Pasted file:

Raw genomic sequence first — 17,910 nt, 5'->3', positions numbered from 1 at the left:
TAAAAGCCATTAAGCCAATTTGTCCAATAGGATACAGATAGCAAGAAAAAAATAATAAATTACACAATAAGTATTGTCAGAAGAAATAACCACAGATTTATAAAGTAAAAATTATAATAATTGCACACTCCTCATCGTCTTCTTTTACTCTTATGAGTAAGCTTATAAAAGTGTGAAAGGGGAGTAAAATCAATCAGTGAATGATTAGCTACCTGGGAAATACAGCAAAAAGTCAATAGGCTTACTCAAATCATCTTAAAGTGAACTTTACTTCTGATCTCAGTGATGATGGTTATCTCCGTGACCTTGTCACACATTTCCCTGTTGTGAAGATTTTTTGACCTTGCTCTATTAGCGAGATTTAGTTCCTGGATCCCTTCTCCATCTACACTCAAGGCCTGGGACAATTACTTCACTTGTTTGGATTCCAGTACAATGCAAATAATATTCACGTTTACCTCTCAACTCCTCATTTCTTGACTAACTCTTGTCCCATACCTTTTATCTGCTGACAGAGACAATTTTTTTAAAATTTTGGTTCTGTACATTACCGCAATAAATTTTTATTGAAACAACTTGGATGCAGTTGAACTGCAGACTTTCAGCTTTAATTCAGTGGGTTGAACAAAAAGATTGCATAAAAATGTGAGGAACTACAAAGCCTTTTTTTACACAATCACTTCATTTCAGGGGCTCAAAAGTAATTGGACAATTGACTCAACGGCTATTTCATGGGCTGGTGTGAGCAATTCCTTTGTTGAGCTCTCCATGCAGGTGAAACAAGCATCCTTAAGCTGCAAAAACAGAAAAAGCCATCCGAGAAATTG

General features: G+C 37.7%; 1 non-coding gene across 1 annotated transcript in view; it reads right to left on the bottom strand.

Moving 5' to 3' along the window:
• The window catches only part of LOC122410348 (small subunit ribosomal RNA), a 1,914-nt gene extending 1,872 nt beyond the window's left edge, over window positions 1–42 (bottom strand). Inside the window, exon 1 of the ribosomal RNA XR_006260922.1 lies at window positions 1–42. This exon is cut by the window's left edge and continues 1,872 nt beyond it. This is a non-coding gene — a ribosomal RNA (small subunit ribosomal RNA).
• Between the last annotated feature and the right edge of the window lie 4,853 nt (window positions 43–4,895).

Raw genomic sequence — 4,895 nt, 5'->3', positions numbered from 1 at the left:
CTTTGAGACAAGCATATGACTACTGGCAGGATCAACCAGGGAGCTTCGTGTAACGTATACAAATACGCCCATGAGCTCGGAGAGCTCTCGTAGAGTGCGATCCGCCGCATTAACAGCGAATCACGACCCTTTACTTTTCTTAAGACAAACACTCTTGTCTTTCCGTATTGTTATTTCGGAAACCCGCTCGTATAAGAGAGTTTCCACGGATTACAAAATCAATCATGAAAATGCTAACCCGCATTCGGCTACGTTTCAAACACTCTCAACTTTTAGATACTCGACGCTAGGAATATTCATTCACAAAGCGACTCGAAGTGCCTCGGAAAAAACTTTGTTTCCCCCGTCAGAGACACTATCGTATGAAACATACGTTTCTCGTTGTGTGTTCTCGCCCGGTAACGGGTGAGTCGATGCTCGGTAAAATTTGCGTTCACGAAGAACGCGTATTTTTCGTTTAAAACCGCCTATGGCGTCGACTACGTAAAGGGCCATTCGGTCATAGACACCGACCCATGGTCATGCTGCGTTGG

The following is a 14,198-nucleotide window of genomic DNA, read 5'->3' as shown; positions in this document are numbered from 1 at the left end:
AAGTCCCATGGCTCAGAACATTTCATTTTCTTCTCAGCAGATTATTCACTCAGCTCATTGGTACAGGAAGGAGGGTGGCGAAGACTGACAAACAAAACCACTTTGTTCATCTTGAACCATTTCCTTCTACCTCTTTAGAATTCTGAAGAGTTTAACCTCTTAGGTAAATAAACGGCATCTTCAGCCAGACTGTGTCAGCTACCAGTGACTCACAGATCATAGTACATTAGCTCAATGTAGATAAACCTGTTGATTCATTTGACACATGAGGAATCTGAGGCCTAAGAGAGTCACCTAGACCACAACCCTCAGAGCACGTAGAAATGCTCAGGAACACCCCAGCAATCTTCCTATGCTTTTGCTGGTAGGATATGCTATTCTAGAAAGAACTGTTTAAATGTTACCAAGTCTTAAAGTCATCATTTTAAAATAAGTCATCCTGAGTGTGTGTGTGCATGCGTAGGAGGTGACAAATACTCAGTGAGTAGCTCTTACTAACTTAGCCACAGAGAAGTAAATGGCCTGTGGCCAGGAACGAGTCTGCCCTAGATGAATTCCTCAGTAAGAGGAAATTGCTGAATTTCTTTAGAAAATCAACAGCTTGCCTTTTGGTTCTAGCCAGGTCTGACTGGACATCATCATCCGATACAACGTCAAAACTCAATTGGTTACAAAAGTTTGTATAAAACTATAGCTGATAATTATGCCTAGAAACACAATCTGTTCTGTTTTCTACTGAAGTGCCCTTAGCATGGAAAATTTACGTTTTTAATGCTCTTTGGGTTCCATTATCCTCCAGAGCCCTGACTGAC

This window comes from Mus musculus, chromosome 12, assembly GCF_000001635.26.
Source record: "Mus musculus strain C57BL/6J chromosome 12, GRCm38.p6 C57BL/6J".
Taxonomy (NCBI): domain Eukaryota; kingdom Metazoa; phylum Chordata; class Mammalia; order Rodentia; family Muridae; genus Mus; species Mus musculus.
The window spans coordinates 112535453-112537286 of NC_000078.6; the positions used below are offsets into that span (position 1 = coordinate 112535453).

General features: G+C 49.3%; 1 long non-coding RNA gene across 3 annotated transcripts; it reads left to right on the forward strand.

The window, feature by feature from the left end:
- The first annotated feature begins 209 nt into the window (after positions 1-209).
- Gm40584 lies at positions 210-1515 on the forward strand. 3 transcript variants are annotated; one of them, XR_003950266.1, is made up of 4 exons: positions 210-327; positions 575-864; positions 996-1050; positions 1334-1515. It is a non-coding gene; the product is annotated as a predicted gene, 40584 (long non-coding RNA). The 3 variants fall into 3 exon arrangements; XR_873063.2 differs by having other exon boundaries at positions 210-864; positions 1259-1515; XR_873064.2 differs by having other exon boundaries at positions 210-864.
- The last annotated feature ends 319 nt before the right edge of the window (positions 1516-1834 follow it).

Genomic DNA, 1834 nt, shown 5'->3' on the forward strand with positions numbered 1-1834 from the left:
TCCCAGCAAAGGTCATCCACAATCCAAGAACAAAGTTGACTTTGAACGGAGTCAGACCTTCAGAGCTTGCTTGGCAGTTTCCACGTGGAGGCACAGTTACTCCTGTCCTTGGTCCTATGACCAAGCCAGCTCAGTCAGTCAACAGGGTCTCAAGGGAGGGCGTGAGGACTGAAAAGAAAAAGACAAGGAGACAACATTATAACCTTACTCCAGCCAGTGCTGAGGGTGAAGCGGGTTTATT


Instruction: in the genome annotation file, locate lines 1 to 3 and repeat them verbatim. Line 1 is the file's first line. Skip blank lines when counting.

Raw genomic sequence first — 17,910 nt, 5'->3', positions numbered from 1 at the left:
TAAAAGCCATTAAGCCAATTTGTCCAATAGGATACAGATAGCAAGAAAAAAATAATAAATTACACAATAAGTATTGTCAGAAGAAATAACCACAGATTTATAAAGTAAAAATTATAATAATTGCACACTCCTCATCGTCTTCTTTTACTCTTATGAGTAAGCTTATAAAAGTGTGAAAGGGGAGTAAAATCAATCAGTGAATGATTAGCTACCTGGGAAATACAGCAAAAAGTCAATAGGCTTACTCAAATCATCTTAAAGTGAACTTTACTTCTGATCTCAGTGATGATGGTTATCTCCGTGACCTTGTCACACATTTCCCTGTTGTGAAGATTTTTTGACCTTGCTCTATTAGCGAGATTTAGTTCCTGGATCCCTTCTCCATCTACACTCAAGGCCTGGGACAATTACTTCACTTGTTTGGATTCCAGTACAATGCAAATAATATTCACGTTTACCTCTCAACTCCTCATTTCTTGACTAACTCTTGTCCCATACCTTTTATCTGCTGACAGAGACAATTTTTTTAAAATTTTGGTTCTGTACATTACCGCAATAAATTTTTATTGAAACAACTTGGATGCAGTTGAACTGCAGACTTTCAGCTTTAATTCAGTGGGTTGAACAAAAAGATTGCATAAAAATGTGAGGAACTACAAAGCCTTTTTTTACACAATCACTTCATTTCAGGGGCTCAAAAGTAATTGGACAATTGACTCAACGGCTATTTCATGGGCTGGTGTGAGCAATTCCTTTGTTGAGCTCTCCATGCAGGTGAAACAAGCATCCTTAAGCTGCAAAAACAGAAAAAGCCATCCGAGAAATTG

General features: G+C 37.7%; 1 non-coding gene across 1 annotated transcript in view; it reads right to left on the bottom strand.